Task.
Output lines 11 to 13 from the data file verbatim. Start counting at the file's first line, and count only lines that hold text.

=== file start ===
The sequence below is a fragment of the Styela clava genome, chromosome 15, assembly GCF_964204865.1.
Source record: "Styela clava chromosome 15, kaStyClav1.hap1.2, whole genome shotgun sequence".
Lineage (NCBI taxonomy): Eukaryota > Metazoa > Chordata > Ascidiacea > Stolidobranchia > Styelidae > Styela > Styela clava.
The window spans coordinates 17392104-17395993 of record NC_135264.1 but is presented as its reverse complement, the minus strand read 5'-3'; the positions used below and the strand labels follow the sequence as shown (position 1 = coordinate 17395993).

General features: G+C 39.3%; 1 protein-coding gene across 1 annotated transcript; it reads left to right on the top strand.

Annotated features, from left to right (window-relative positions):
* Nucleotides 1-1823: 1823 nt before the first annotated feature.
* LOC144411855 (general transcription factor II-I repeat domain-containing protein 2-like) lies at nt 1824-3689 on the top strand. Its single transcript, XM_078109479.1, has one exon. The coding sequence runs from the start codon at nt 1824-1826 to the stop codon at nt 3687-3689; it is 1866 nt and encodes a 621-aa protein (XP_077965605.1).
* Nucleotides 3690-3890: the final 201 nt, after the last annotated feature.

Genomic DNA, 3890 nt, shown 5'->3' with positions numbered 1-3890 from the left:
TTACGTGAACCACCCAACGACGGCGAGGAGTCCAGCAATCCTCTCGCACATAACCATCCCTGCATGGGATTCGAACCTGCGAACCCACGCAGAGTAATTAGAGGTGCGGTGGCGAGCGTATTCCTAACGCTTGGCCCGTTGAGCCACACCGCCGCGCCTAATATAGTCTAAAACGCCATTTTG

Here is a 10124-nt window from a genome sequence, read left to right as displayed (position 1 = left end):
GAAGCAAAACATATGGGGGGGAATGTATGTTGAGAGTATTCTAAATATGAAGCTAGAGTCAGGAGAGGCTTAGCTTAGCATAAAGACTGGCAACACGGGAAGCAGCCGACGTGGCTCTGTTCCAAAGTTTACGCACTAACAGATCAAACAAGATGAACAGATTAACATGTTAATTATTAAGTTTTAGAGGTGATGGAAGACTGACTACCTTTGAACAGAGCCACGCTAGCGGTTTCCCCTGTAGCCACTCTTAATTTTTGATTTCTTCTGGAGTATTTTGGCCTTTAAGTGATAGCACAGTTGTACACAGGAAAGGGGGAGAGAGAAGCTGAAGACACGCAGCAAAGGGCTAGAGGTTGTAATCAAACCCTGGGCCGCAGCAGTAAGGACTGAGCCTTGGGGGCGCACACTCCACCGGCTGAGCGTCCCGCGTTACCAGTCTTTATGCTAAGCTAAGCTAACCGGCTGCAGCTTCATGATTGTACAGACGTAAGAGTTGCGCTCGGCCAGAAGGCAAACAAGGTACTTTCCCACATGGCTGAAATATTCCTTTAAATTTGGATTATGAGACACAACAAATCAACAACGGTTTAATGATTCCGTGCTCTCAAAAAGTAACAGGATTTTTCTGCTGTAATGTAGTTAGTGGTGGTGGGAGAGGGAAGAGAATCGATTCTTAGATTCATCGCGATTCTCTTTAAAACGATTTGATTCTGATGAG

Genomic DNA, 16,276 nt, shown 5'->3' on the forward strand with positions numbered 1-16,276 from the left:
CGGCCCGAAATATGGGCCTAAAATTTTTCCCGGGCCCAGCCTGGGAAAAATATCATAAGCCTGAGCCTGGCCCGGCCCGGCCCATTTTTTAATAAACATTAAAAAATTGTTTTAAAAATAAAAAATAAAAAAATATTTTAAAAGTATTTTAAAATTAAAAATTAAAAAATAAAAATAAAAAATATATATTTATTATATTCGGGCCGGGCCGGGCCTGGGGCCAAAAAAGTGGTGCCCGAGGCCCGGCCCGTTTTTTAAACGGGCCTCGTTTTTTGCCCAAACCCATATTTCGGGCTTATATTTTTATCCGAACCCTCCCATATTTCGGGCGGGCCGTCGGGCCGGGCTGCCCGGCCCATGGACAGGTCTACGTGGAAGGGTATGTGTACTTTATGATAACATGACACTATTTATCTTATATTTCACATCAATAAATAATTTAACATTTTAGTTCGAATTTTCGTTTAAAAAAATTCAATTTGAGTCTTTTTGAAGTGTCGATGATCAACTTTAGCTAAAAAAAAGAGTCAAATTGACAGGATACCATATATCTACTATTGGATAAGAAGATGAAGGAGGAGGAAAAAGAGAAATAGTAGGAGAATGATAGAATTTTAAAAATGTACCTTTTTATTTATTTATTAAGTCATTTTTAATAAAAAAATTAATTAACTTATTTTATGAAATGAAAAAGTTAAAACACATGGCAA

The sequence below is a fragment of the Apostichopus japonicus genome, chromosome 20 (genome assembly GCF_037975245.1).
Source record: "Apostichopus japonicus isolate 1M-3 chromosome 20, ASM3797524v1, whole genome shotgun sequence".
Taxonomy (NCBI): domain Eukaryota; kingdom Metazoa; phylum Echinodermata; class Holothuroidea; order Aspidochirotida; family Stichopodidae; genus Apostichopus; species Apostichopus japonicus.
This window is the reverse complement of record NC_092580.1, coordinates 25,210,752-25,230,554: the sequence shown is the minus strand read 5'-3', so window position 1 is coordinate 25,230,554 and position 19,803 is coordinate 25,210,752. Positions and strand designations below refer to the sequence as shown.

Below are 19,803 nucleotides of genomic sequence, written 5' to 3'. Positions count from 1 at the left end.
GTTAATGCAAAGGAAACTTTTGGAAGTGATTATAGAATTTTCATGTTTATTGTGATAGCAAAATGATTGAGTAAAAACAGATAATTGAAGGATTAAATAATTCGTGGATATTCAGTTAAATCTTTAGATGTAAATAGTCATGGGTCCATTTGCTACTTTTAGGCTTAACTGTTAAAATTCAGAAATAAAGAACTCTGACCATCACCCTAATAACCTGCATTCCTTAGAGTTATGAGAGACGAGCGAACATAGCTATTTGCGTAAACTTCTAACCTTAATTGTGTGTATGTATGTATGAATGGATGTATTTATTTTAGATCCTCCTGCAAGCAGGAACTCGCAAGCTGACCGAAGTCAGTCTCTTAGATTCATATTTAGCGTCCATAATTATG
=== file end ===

TTACGTGAACCACCCAACGACGGCGAGGAGTCCAGCAATCCTCTCGCACATAACCATCCCTGCATGGGATTCGAACCTGCGAACCCACGCAGAGTAATTAGAGGTGCGGTGGCGAGCGTATTCCTAACGCTTGGCCCGTTGAGCCACACCGCCGCGCCTAATATAGTCTAAAACGCCATTTTG

Here is a 10124-nt window from a genome sequence, read left to right as displayed (position 1 = left end):
GAAGCAAAACATATGGGGGGGAATGTATGTTGAGAGTATTCTAAATATGAAGCTAGAGTCAGGAGAGGCTTAGCTTAGCATAAAGACTGGCAACACGGGAAGCAGCCGACGTGGCTCTGTTCCAAAGTTTACGCACTAACAGATCAAACAAGATGAACAGATTAACATGTTAATTATTAAGTTTTAGAGGTGATGGAAGACTGACTACCTTTGAACAGAGCCACGCTAGCGGTTTCCCCTGTAGCCACTCTTAATTTTTGATTTCTTCTGGAGTATTTTGGCCTTTAAGTGATAGCACAGTTGTACACAGGAAAGGGGGAGAGAGAAGCTGAAGACACGCAGCAAAGGGCTAGAGGTTGTAATCAAACCCTGGGCCGCAGCAGTAAGGACTGAGCCTTGGGGGCGCACACTCCACCGGCTGAGCGTCCCGCGTTACCAGTCTTTATGCTAAGCTAAGCTAACCGGCTGCAGCTTCATGATTGTACAGACGTAAGAGTTGCGCTCGGCCAGAAGGCAAACAAGGTACTTTCCCACATGGCTGAAATATTCCTTTAAATTTGGATTATGAGACACAACAAATCAACAACGGTTTAATGATTCCGTGCTCTCAAAAAGTAACAGGATTTTTCTGCTGTAATGTAGTTAGTGGTGGTGGGAGAGGGAAGAGAATCGATTCTTAGATTCATCGCGATTCTCTTTAAAACGATTTGATTCTGATGAG